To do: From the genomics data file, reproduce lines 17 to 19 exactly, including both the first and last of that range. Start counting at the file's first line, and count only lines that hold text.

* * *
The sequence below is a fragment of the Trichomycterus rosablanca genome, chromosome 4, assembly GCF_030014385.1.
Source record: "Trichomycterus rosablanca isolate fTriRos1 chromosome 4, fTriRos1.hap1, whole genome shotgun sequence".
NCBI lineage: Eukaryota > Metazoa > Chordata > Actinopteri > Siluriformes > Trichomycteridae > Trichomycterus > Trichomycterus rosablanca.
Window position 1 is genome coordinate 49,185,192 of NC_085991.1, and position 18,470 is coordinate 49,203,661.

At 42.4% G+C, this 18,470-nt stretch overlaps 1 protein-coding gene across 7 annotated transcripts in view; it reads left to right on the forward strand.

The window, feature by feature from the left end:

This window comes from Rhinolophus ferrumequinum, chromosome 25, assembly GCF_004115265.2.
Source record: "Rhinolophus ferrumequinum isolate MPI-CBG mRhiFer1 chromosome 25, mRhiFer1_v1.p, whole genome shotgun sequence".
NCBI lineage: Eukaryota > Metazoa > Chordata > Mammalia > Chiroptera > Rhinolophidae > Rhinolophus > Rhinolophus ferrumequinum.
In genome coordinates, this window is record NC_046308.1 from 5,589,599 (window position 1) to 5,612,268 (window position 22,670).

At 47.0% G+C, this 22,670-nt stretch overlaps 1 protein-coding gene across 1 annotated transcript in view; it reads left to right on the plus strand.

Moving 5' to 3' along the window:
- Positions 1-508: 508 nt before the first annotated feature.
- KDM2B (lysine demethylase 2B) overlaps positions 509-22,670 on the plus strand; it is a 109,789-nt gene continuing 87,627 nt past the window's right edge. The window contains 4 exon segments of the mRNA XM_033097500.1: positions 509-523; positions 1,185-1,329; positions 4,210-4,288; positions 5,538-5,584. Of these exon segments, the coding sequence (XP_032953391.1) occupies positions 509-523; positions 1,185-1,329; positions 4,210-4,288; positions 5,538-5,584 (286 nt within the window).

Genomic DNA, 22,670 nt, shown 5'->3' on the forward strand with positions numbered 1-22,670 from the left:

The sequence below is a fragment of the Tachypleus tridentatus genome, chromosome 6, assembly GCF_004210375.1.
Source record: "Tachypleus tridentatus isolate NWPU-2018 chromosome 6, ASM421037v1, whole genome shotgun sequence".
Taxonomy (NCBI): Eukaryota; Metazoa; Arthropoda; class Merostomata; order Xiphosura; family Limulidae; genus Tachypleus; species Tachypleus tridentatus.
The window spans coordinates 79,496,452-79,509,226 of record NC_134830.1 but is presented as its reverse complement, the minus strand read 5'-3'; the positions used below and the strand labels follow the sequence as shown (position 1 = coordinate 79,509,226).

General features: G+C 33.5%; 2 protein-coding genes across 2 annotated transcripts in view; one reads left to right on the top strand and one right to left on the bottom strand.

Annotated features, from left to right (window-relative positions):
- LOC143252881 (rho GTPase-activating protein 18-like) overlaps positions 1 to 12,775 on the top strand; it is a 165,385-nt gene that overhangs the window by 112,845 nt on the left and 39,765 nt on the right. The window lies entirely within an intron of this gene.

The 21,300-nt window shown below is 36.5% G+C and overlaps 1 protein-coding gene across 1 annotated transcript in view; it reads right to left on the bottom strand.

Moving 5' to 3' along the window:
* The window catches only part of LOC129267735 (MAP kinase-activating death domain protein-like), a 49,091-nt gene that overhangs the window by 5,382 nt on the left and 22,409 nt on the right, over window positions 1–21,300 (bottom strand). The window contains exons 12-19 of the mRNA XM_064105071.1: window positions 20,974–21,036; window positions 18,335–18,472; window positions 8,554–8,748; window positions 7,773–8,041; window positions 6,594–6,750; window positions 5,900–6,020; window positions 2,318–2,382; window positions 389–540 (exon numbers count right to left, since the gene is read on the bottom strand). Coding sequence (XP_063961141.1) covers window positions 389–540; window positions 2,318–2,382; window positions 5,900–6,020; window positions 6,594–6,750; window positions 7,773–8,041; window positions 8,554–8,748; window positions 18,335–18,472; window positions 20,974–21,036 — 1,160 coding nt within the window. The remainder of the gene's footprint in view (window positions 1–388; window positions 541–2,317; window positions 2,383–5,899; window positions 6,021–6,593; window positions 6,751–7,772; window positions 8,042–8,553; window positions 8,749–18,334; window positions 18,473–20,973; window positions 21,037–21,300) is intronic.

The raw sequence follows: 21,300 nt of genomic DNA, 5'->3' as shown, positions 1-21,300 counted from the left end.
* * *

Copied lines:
Source record: "Tachypleus tridentatus isolate NWPU-2018 chromosome 6, ASM421037v1, whole genome shotgun sequence".
Taxonomy (NCBI): Eukaryota; Metazoa; Arthropoda; class Merostomata; order Xiphosura; family Limulidae; genus Tachypleus; species Tachypleus tridentatus.
The window spans coordinates 79,496,452-79,509,226 of record NC_134830.1 but is presented as its reverse complement, the minus strand read 5'-3'; the positions used below and the strand labels follow the sequence as shown (position 1 = coordinate 79,509,226).